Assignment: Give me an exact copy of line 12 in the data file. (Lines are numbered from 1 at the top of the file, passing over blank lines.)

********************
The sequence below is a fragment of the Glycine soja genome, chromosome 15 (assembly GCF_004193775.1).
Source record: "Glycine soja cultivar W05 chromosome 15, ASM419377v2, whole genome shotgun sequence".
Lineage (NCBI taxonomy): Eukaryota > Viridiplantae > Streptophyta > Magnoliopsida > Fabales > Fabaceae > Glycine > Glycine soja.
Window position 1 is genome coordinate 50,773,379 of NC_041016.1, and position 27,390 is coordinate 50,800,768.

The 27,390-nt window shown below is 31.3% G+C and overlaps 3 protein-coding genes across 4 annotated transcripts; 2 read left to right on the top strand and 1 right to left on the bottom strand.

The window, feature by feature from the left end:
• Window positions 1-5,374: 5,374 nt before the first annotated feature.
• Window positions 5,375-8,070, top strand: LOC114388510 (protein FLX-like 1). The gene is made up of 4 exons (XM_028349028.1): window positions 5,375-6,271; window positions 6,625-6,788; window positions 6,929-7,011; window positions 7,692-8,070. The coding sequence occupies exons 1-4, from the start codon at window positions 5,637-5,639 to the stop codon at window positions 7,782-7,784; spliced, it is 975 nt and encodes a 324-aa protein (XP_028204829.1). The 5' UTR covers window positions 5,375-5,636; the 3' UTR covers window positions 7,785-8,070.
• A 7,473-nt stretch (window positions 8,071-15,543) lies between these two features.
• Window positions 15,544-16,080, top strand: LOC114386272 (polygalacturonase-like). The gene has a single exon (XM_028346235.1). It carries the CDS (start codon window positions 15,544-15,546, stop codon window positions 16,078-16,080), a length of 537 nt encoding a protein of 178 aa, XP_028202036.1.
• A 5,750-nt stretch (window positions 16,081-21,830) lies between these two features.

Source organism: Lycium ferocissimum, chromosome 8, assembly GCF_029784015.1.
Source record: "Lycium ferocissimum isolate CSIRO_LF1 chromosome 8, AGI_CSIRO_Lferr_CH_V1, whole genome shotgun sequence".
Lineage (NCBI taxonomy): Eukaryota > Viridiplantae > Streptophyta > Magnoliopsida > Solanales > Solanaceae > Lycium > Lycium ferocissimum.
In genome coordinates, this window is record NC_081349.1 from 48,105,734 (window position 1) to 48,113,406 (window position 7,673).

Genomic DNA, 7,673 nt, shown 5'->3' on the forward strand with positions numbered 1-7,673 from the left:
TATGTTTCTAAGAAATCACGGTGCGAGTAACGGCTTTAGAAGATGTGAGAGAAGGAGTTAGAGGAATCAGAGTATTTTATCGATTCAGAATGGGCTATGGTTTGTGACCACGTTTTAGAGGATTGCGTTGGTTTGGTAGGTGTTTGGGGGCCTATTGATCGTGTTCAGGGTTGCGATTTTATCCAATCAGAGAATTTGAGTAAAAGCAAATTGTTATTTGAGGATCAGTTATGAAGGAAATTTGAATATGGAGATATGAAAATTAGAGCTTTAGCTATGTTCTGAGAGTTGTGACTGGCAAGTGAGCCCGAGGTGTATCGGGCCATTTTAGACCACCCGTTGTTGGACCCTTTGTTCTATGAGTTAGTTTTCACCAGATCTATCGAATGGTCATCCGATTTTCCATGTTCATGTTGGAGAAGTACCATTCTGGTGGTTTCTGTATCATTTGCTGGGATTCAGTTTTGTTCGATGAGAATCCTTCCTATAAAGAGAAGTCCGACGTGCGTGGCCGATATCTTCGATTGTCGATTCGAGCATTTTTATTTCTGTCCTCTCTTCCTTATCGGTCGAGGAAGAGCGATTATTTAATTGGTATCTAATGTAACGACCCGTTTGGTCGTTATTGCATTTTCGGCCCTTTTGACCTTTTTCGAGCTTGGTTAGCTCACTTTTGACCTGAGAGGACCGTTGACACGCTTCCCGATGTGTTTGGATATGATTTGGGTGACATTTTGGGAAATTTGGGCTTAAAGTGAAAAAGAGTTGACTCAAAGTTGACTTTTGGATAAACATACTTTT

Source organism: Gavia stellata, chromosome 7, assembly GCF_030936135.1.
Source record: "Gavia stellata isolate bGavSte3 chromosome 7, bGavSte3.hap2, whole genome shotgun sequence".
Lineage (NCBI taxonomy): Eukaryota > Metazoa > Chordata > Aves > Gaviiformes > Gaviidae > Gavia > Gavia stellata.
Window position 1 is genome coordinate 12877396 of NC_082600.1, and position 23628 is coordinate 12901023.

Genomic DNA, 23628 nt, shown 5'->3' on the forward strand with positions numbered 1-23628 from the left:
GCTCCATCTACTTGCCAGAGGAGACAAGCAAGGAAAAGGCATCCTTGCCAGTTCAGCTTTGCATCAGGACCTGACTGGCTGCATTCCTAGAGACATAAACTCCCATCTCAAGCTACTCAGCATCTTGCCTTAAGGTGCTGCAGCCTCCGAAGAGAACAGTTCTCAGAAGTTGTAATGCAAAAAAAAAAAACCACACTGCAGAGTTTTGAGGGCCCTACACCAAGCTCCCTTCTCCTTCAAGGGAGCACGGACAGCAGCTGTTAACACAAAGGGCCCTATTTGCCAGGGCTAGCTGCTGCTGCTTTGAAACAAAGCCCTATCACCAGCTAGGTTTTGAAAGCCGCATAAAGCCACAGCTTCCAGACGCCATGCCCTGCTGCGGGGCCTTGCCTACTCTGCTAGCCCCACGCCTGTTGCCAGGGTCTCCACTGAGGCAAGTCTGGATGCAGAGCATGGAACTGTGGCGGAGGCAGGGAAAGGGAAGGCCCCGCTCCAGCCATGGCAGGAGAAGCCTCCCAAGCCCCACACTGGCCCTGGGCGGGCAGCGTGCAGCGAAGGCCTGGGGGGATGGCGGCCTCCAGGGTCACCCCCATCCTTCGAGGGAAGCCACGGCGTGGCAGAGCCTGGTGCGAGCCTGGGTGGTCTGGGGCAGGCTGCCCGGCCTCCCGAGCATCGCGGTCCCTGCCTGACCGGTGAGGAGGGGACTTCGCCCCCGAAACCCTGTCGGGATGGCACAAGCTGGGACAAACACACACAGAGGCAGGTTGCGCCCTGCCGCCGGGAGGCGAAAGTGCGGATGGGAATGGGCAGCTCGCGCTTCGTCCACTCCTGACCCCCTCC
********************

Source organism: Lycium ferocissimum, chromosome 8, assembly GCF_029784015.1.